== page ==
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Summary:

Latest data from Point Topic, a broadband research firm, shows that broadband prices are down by 50 percent on per megabit basis from 2008. Price declines, are being driven by competition, especially for DSL services which are struggling to keep pace with fiber and cable offerings.

broadbandpricesfall

In 1995, when I first got a broadband connection – a 128 Kbps ISDN connection, I paid gobs of money. Today, I pay $35 a month for a 100 Mbps connection, thanks to my local independent ISP, WebPass. In the fifteen years that have passed, broadband connections have certainly gotten faster – much faster and in fact cheaper. And no, I don’t mean my personal connection.

The latest data from Point Topic, a broadband research firm, shows that broadband prices are down by 50 percent on per megabit basis from 2008. (See chart) The price declines, are being driven by competition, especially for DSL services which are struggling to keep pace with higher speeds of fiber and cable (DOCSIS 3.0) based competitors.

That is certainly the case – in the U.S., AT&T has price packages that start at $20 a month – good enough for the company to attract people who don’t need full on broadband (or don’t have a choice of a broadband carrier.) Ironically, despite the low price, it managed to get only 210,000 new broadband subscribers in the fourth quarter of 2010.

Worldwide, DSL is still growing, mostly in new telecom markets that want lower cost solutions. These new markets are very price sensitive. However, in the future things are going to change especially as the Internet starts to become more video centric and more immersive, as some of the recent trends indicate. At that point, the advantage is going to be with the lower-cost-per-bit solutions such as fiber.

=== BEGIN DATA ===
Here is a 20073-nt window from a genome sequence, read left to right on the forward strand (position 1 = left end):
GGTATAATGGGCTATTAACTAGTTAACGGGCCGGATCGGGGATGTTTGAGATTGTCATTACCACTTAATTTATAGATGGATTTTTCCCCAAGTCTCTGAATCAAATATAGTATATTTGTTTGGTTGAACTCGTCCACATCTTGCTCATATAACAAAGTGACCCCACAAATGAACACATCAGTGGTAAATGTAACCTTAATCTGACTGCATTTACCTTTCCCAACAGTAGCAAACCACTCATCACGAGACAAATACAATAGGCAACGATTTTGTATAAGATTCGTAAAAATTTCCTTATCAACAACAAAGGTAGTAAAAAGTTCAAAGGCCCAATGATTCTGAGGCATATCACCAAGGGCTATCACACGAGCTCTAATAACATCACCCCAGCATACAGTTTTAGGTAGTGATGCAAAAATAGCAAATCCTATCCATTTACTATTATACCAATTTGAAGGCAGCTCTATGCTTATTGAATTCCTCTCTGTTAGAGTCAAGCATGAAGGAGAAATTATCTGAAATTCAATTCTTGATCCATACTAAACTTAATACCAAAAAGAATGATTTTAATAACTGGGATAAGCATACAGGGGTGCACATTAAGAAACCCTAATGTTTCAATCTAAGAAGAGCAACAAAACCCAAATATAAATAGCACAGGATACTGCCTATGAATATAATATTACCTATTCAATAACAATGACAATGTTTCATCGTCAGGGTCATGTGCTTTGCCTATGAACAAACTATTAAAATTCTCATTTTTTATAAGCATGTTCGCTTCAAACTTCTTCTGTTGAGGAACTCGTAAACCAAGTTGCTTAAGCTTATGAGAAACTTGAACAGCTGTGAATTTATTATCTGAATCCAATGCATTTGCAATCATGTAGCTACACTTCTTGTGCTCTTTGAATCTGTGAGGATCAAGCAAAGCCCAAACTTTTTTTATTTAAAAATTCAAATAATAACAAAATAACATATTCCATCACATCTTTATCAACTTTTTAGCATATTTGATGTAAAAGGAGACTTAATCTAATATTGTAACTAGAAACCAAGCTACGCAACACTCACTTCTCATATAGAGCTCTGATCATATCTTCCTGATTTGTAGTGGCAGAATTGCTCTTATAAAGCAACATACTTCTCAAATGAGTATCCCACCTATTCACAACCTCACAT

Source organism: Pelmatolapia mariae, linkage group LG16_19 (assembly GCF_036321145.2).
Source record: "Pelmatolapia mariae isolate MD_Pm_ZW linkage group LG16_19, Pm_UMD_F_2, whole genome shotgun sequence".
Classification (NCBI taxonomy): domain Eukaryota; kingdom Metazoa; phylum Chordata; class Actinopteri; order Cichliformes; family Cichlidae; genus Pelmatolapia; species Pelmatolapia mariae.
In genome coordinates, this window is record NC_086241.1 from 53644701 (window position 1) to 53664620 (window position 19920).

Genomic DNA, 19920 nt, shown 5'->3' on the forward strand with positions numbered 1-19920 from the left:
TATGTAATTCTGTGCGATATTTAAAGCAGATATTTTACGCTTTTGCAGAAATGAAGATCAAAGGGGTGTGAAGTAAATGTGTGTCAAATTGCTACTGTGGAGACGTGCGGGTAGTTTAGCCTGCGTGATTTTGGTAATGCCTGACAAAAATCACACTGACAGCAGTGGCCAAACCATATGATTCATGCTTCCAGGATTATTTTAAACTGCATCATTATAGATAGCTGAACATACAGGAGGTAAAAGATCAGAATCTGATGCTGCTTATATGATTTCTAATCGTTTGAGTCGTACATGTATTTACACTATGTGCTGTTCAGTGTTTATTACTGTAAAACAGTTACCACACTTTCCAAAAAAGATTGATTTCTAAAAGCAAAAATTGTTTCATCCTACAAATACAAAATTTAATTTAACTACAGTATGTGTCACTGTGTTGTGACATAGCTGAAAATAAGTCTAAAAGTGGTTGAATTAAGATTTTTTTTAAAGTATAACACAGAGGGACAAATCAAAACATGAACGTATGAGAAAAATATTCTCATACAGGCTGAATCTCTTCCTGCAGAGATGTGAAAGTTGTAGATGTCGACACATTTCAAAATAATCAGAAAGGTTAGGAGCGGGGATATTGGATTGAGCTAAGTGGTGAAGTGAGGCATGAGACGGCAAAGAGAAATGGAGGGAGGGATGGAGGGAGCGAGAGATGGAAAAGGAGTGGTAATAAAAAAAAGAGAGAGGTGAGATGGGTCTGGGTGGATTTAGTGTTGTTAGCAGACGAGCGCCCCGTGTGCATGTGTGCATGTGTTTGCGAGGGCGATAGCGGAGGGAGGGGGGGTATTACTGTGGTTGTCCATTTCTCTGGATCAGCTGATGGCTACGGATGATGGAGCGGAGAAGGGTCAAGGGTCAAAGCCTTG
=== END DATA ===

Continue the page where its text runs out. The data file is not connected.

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  1. Ganesh @ AnandTech Tuesday, February 1, 2011

    Om, WebPass’s link is web-pass.com and not webpass.com as linked above. Please do the needful :)

    Down south in Sunnyvale, we also have Sonic ‘reselling’ DSL from AT&T. They have a 20 Mbps uncapped service for $40, but insist on bundling it with a landline service (and its added taxes) to the disappointment of many.

    Despite lowered broadband costs, I am a bit worried about the lobbyists bringing in usage-based billing similar to what is being introduced in Canada right now.

    1. Good catch, Fixed the link!

      On the usage-based billing, I share your fears as well.

  2. In the long run people might choose to pay for better latency, not just bandwidth. Gaming,Interactive video, Gambling and 3D are areas in which a lot of money resides.

  3. I envy your connectivity Om. I’m currently on a 10 Mbps Comcrap connection that is spotty and unreliable. Granted, I’m getting the connection for free (me and my fiancée live with her dad so he pays for the internet lol). Just curious, what’s the upload speed on your connection?